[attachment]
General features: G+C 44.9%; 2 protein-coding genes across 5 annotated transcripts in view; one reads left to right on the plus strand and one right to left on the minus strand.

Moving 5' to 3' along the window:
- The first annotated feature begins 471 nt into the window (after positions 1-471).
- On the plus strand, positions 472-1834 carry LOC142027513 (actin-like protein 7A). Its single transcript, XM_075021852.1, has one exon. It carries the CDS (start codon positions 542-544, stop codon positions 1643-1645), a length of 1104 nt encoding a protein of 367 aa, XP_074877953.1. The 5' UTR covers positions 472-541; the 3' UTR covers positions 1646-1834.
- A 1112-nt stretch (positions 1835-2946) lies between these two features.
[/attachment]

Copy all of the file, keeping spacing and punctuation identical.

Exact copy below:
General features: G+C 44.9%; 2 protein-coding genes across 5 annotated transcripts in view; one reads left to right on the plus strand and one right to left on the minus strand.

Moving 5' to 3' along the window:
- The first annotated feature begins 471 nt into the window (after positions 1-471).
- On the plus strand, positions 472-1834 carry LOC142027513 (actin-like protein 7A). Its single transcript, XM_075021852.1, has one exon. It carries the CDS (start codon positions 542-544, stop codon positions 1643-1645), a length of 1104 nt encoding a protein of 367 aa, XP_074877953.1. The 5' UTR covers positions 472-541; the 3' UTR covers positions 1646-1834.
- A 1112-nt stretch (positions 1835-2946) lies between these two features.